Fifty-one years later, we still only know the first variable, the rate of star formation in the Galaxy, with certainty, though with this recent measurement with Hubble, we are closing in on the second factor, the fraction of these stars which have planets. Luckily, for ET hunters, that number seems to be pretty high. Unfortunately, however, other factors are completely unknown to us, such as what fraction of these planets are habitable, what fraction support life, and whether that life will actually become sentient and technologically advanced. In fact, we don’t even know how to begin to ask some of those questions. In science, figuring out the right question to ask is half the battle.

Later in life, Frank Drake has come to the conclusion that the number of communicating civilizations in the galaxy is most heavily dependent on the last, most speculative factor, the lifetime of such a civilization. Humans have only been playing with radio signals for a little over a hundred years in our 200,000 year history as a species during a 4.5 billion year history of life on this planet. What happens if we don’t survive our own technological adolescence? Have other beings made it past this point?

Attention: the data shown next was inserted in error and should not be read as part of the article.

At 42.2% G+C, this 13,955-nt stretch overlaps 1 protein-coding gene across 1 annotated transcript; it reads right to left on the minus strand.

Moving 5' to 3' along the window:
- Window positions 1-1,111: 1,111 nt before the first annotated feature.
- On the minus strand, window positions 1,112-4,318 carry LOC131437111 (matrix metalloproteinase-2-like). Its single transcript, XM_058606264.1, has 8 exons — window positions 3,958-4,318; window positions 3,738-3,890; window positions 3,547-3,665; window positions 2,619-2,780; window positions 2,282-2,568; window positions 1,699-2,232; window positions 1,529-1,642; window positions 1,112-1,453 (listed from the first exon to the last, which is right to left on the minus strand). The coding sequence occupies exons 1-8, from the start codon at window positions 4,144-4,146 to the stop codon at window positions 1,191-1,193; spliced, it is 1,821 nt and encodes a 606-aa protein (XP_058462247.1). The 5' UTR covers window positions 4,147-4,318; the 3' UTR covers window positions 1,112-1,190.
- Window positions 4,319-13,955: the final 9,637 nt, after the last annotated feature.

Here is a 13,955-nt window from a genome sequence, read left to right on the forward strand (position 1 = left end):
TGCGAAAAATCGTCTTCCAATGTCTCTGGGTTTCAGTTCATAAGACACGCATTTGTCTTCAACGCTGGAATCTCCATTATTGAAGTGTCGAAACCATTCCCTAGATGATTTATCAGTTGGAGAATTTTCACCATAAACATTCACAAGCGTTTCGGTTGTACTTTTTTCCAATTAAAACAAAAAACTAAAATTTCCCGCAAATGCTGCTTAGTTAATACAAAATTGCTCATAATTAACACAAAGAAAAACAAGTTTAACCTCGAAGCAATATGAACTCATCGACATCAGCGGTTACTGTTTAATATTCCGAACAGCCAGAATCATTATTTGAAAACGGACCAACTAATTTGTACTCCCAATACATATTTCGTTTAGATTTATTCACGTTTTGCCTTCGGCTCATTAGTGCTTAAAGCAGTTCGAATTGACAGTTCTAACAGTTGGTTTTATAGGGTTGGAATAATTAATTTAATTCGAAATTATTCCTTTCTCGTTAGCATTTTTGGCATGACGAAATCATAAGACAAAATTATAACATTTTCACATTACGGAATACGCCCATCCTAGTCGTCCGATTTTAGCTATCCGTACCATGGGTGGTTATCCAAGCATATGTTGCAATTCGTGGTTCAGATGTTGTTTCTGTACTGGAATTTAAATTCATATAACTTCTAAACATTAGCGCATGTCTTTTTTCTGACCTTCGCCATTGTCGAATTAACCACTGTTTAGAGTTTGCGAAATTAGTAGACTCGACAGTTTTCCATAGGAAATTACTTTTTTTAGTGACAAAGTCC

It is so hard to ponder such big questions with a finite human brain in such a short human lifetime. But that doesn’t mean that we are going to stop looking and thinking about these hard questions. Who knows, if humanity one day makes contact with another sentient species, or if we travel to Earth-like planets beyond the Sun to extend our civilization, our descendants will look back at this time in history as the time we started it all, with our little telescopes of glass and metal orbiting a tiny world in the outer edge of a spiral arm of just another galaxy in the Universe.



Nicole is a professor, astronomer, educator, geek, dog mom, occasional fitness nerd, and maker of tiny comets. She is also very loud under the right circumstances. Like what you read? Buy me a coffee:

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    1. Yay :-)

      Drake Eqn Surly sounds awesome. I still want a radio telescope Surly, too! Maybe I should get that one to celebrate my defense…

    1. Absolutely. I was tempted to delve into the Fermi Paradox (“Where the *bleep* are they?!) but realized that might get way too long for one post.